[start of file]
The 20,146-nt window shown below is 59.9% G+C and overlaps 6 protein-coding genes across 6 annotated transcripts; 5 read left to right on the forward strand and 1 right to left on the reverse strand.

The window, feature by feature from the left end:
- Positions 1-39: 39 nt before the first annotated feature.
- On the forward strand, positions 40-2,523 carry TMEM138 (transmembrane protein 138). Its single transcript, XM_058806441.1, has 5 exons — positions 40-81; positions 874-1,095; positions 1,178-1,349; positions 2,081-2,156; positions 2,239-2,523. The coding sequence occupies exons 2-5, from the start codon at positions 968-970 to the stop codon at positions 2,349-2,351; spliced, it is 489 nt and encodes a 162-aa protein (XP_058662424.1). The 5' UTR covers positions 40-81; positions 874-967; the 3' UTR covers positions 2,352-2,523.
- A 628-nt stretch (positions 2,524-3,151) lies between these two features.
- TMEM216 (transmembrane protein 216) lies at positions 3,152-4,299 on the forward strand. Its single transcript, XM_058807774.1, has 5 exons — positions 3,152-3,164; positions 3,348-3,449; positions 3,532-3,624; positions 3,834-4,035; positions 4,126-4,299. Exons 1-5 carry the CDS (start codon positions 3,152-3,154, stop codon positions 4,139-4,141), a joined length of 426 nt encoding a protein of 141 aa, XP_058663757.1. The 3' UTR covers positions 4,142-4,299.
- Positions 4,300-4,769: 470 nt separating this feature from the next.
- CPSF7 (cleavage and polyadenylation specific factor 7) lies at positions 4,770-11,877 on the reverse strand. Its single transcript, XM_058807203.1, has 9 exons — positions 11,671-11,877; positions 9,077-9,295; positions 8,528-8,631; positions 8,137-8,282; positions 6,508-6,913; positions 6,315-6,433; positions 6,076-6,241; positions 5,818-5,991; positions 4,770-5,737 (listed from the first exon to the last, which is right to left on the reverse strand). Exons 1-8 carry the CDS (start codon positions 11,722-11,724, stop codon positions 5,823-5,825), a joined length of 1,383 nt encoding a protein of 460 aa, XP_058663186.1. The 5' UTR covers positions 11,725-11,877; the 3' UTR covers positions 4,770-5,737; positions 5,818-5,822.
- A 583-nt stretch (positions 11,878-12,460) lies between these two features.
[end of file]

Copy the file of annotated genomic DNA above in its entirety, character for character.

The 20,146-nt window shown below is 59.9% G+C and overlaps 6 protein-coding genes across 6 annotated transcripts; 5 read left to right on the forward strand and 1 right to left on the reverse strand.

The window, feature by feature from the left end:
- Positions 1-39: 39 nt before the first annotated feature.
- On the forward strand, positions 40-2,523 carry TMEM138 (transmembrane protein 138). Its single transcript, XM_058806441.1, has 5 exons — positions 40-81; positions 874-1,095; positions 1,178-1,349; positions 2,081-2,156; positions 2,239-2,523. The coding sequence occupies exons 2-5, from the start codon at positions 968-970 to the stop codon at positions 2,349-2,351; spliced, it is 489 nt and encodes a 162-aa protein (XP_058662424.1). The 5' UTR covers positions 40-81; positions 874-967; the 3' UTR covers positions 2,352-2,523.
- A 628-nt stretch (positions 2,524-3,151) lies between these two features.
- TMEM216 (transmembrane protein 216) lies at positions 3,152-4,299 on the forward strand. Its single transcript, XM_058807774.1, has 5 exons — positions 3,152-3,164; positions 3,348-3,449; positions 3,532-3,624; positions 3,834-4,035; positions 4,126-4,299. Exons 1-5 carry the CDS (start codon positions 3,152-3,154, stop codon positions 4,139-4,141), a joined length of 426 nt encoding a protein of 141 aa, XP_058663757.1. The 3' UTR covers positions 4,142-4,299.
- Positions 4,300-4,769: 470 nt separating this feature from the next.
- CPSF7 (cleavage and polyadenylation specific factor 7) lies at positions 4,770-11,877 on the reverse strand. Its single transcript, XM_058807203.1, has 9 exons — positions 11,671-11,877; positions 9,077-9,295; positions 8,528-8,631; positions 8,137-8,282; positions 6,508-6,913; positions 6,315-6,433; positions 6,076-6,241; positions 5,818-5,991; positions 4,770-5,737 (listed from the first exon to the last, which is right to left on the reverse strand). Exons 1-8 carry the CDS (start codon positions 11,722-11,724, stop codon positions 5,823-5,825), a joined length of 1,383 nt encoding a protein of 460 aa, XP_058663186.1. The 5' UTR covers positions 11,725-11,877; the 3' UTR covers positions 4,770-5,737; positions 5,818-5,822.
- A 583-nt stretch (positions 11,878-12,460) lies between these two features.